teamlab Borderless – This interactive museum is often at the top of many recommendation lists, and for good reason. I had my doubts initially, but the hype is real! The only way to truly understand, is by experiencing it yourself. Five stars.
VenusFort – Not far from teamlab Borderless is a quirky mall decked out in European-style decor. It makes you wonder if you’re in Italy instead of Tokyo. But not to worry, once you step into the food court you’re reminded of where you are. One of my favorite things was finding a 100 yen shop, filled with affordable but quality souvenirs.
DiverCity Tokyo Plaza – Another giant mall if you’re looking for recognizable brands, lots of souvenirs, or a bite to eat.
Gundam Statue – Located outside of DiverCity is a giant Unicorn Gundam Statue, and it’s an experience all on its own. In fact, during certain times, it puts on a small show, transforming to music and lights. But the real appeal is that it’s built to scale. And it’s massive.
Tokyo Mega Web – I don’t consider myself a car person by any means, but it was still cool to see all the new Toyota models on display. Apparently you can even test drive some of them!
4. Akihabara + Ikebukuro
Akihabara and Ikebukuro are two very separate areas, but I’ve grouped them together because they’re prime spots for a particular kind of shopping—for anime goods and electronics. Akihabara is known as “Electric Town” for its vast offering of electronics, and I’m pretty sure you could find anything you could ever be searching for here. And the way it lights up at night is truly electric. There was so much to see in these two areas, I was actually somewhat overwhelmed because I simply did not have enough time to dig through all of the stores. But when I go back, they will be among the first places I return to.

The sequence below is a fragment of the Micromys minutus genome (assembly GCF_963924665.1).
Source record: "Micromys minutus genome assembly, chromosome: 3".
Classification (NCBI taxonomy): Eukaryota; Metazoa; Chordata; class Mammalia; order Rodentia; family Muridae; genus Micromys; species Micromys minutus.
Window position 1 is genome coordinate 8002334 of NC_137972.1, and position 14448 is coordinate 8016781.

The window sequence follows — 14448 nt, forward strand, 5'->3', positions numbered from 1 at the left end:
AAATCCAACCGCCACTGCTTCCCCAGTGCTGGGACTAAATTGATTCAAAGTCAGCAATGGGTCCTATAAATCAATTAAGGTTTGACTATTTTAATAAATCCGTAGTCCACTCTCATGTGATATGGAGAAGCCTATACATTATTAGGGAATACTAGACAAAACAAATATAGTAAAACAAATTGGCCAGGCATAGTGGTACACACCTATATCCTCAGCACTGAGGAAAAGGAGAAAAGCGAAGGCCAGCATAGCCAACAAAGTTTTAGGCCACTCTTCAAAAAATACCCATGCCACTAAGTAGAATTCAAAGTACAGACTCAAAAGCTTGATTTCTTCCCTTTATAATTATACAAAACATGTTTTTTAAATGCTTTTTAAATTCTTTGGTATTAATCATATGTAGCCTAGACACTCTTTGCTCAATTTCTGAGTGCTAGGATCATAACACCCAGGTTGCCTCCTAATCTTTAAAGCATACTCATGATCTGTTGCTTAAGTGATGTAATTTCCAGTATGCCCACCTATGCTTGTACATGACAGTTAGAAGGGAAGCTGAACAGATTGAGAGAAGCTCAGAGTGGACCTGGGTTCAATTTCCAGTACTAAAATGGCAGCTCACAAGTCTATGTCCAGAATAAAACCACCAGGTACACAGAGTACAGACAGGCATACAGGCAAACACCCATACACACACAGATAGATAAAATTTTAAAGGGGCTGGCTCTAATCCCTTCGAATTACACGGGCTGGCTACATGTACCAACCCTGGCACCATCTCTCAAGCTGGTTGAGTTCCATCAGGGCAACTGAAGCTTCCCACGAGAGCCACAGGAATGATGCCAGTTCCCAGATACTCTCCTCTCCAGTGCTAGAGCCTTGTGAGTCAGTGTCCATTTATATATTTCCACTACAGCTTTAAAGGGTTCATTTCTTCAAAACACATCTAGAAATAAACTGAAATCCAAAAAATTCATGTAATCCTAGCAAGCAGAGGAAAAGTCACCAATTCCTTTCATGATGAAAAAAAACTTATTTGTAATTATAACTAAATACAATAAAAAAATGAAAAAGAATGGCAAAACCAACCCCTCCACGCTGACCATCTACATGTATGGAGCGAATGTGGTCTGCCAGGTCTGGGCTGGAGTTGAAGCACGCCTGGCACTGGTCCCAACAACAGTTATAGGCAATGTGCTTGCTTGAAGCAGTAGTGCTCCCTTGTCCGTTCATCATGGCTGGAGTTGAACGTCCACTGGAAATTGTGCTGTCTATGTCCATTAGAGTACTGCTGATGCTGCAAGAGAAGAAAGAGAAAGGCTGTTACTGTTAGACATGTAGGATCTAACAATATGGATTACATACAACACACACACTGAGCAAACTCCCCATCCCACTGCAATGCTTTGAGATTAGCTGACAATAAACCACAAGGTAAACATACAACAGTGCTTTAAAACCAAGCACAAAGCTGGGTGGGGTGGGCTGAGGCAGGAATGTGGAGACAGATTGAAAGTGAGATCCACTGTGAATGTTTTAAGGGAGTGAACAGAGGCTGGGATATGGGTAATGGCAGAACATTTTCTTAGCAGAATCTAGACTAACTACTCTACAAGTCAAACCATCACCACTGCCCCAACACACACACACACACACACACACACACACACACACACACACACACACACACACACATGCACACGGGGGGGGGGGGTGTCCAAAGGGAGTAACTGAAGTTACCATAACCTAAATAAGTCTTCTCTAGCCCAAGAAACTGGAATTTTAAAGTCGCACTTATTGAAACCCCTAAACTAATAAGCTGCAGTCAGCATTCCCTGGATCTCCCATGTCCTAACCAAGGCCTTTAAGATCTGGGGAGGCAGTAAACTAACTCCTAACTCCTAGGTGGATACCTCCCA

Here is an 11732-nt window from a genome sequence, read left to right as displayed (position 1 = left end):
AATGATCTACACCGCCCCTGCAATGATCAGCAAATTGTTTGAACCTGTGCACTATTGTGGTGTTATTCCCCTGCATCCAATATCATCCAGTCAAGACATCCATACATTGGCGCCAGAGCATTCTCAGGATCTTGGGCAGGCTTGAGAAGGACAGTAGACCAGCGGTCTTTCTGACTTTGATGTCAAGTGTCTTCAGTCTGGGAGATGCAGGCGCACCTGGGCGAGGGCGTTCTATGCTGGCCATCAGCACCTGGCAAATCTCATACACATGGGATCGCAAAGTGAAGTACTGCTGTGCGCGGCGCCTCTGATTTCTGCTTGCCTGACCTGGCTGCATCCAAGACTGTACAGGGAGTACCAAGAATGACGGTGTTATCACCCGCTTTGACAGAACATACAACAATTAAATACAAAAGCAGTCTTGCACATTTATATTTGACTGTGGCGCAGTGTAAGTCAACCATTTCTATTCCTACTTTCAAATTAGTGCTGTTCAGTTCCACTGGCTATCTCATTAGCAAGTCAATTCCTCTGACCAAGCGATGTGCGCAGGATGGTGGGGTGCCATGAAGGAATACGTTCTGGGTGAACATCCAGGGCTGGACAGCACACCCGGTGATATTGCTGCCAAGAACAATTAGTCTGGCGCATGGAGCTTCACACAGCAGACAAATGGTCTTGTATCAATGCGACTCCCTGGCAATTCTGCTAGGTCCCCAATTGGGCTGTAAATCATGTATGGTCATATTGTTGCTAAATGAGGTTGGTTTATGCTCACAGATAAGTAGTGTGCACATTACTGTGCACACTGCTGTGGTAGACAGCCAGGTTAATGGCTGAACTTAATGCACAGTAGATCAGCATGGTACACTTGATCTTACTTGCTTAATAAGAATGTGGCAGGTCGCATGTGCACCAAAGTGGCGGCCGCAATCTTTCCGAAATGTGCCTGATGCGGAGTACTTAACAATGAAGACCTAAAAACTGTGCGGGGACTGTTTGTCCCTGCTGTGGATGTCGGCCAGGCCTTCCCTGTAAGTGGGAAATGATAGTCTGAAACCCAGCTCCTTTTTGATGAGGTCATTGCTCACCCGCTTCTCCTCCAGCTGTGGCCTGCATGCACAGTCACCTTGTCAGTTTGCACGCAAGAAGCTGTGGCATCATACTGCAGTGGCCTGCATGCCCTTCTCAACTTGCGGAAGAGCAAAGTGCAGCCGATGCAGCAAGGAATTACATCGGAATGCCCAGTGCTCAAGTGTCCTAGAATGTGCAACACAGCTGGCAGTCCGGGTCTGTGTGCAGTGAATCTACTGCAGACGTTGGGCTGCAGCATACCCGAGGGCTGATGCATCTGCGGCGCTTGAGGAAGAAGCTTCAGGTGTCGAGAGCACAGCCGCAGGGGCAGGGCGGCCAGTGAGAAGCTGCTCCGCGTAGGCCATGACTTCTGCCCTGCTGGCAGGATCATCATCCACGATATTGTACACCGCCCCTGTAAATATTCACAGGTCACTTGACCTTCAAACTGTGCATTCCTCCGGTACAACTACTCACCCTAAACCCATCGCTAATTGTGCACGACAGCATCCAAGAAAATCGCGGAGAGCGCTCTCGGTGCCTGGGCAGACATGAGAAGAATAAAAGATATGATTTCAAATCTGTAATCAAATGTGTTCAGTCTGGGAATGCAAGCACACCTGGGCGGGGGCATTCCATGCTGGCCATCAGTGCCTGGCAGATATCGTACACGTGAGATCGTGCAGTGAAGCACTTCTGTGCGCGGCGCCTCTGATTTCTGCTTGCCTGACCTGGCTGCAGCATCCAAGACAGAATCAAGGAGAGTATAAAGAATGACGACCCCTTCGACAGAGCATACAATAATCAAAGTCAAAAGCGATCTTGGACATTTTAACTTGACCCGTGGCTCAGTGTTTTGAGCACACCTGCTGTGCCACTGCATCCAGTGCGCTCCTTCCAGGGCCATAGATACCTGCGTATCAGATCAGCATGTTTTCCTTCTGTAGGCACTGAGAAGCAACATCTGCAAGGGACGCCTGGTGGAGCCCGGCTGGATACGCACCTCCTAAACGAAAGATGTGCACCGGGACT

But there are a few things to do I can definitely vouch for.
Yodobashi Camera – There are a lot of multi-level shopping malls I’ve referenced, but Yodabashi Camera is on a whole other level. They have every possible type of goods you can imagine, from beauty products to home appliances to games to toys to music to fashion—I can go on. It’s incredible to see everything imaginable in one space.
Don Quijote – One of the biggest discount stores in Tokyo, and similar to Yodobashi Camera, in that you can find almost anything. This is where I stocked up on Japanese snacks and candies to take home.
Arcades – The giant SEGA building is the most notable, but there are endless opportunities for multi-player games, crane games, and more. I sunk far too many ¥100 coins trying to win cute stuffed animals.
Sunshine City – Located beside the East Ikebukuro Central Park, you can find a huge indoor complex that contains shops, restaurants, an aquarium, a planetarium, museum, indoor theme parks, and the Sunshine Prince Hotel. If you’re a big Pokémon, you have to check out the Pokémon Center Mega Tokyo!
Animate Ikebukuro – Eight floors of anime and manga goodness! Nearby there is also a café that rotates themes in collaboration with popular series.
Mitaka city sits just outside of central Tokyo, and was one of the farthest areas I visited. In the beginning, I traveled here purely to visit the Ghibli Museum, a must-see for fans of the Studio Ghibli films. It’s so popular that tickets often sell out months in advance, so you have to get on them quickly. However, once I arrived, it become one of my favorite locations, as it’s less crowded and quiet and it feels much more homey than the larger-than-life essence of the bigger areas in Tokyo.
It’s around a half-hour ride on the metro from Shinjuku Station to Mitaka Station, and then around a fifteen-minute walk from the station to the museum. While a bit of trek, you can spot fun Totoro sign markers along the way, signifying how far the museum is, and you get a nice view of where the locals live.